The best visualization is possible by reconstructing a 3D data set in real-time on the computer. It visualizes the data set in all three axis. The user can scroll through one dimension and see the current position in both other dimensions at the same time. Without this function, a surgeon can only view a MP-Rage data set in the plane of acquisition, mostly in the sagittal plane.
The 3D function requires sufficient computing power that must be provided by a standard desktop computer. This may sound trivial, but it is the most important feature in medical imaging software for neurosurgeons. It offers the possibility to freely define axes and sections in the imaging data set. This allows the surgeon to precisely plan the surgical procedure.
Therefore, it is not understandable that some manufacturers do not include 3D routinely in their viewing-clients.
Some manufacturers of DICOM software (Digital Imaging and Communications in Medicine) offer this function only in their basic-versions. This turns the software into a much less useful tool for neurosurgical planning. Others only allow this function in the extended (and much costlier) versions of their viewing software.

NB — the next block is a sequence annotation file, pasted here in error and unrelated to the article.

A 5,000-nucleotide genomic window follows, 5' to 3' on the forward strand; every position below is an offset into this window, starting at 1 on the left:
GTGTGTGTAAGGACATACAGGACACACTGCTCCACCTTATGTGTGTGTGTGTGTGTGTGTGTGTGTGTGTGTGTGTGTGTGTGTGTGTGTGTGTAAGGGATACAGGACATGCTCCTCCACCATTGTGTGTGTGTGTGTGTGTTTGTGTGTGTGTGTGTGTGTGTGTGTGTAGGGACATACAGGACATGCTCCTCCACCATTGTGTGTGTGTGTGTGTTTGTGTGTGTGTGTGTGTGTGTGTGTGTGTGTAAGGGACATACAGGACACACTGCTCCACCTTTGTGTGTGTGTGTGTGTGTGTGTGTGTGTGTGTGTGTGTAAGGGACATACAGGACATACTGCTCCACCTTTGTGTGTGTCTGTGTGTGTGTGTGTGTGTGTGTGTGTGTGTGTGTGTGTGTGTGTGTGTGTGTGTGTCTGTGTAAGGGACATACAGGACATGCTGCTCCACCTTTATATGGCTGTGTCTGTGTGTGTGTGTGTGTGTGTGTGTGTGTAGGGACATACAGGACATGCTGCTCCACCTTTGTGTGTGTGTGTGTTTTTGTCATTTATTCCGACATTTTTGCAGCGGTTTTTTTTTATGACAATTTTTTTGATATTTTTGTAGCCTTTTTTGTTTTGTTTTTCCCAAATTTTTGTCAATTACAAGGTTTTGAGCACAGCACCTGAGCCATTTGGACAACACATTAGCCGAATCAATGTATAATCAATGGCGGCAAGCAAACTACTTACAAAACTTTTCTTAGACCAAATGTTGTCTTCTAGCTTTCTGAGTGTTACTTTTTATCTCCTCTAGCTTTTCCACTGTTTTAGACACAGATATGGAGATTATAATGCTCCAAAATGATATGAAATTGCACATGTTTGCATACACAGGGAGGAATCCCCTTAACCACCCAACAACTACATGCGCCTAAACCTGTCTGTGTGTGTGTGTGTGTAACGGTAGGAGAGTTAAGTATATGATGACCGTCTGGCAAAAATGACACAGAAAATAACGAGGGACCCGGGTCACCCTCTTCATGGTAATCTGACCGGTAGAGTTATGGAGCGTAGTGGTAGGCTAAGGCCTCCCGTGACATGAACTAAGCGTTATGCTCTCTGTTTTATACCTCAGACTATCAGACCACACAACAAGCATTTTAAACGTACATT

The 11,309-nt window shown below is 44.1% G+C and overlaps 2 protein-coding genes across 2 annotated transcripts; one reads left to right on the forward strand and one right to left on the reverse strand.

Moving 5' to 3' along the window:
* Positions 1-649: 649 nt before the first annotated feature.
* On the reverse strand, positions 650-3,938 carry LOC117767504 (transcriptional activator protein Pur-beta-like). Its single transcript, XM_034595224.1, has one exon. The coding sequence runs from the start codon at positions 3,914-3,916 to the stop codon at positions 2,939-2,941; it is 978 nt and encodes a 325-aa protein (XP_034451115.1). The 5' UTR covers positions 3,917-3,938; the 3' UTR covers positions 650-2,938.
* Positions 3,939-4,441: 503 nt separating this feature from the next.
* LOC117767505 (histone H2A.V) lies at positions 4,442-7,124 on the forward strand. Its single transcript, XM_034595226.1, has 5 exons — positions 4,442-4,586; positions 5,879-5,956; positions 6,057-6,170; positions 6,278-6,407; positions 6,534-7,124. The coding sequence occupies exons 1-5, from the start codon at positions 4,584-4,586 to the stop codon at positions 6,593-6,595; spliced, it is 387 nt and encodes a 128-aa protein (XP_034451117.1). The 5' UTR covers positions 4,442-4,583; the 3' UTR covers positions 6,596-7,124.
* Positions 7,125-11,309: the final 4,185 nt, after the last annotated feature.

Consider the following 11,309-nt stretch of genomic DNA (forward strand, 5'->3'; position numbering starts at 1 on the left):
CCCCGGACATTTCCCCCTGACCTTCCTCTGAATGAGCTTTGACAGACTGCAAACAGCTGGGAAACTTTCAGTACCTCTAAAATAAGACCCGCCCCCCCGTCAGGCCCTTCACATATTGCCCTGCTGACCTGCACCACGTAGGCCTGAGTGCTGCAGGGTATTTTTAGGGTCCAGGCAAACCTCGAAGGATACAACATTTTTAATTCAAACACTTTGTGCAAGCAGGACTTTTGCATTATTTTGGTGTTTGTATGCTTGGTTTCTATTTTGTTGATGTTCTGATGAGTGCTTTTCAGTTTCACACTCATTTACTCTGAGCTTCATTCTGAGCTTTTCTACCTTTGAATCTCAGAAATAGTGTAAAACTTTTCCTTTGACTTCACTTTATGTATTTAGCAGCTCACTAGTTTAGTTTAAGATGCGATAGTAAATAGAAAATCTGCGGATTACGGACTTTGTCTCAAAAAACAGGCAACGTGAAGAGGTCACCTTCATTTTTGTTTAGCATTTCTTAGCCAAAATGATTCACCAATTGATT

Realize the importance of the 3D function that makes the software incredibly useful for surgical planning.
Make Measuring of Free-Hand Curves Possible!
Secondly, modern medical imaging and the corresponding viewing software should allow to measure as many dimensions as possible. This includes e.g. distances and angles and Hounsfield-Units. However, when measuring distances not only straight lines should be allowed, but also consecutive lines and, most importantly, the distance of free-hand curves! Note, that the human body consists not only of parallel and perpendicular straight objects. Sometimes the surgeon must quantify a distance that includes a curve as well.
Implement measurement functions in clinical versions. Often they are simply forgotten .
Simultaneous Handling of Data Sets is Important
Thirdly, modern medicine demands consecutive imaging, e.g. repetitive MRI-studies accompanying a tumor therapy. The clinician compares baseline images with MRI sequences from several months and years later. Quickly, the user loads 4 or 5 data sets into the viewing software in order to compare them. If many image sets are loaded, they appear in the left or right column (loaded-images-section). From there they are drawn into the viewing-section.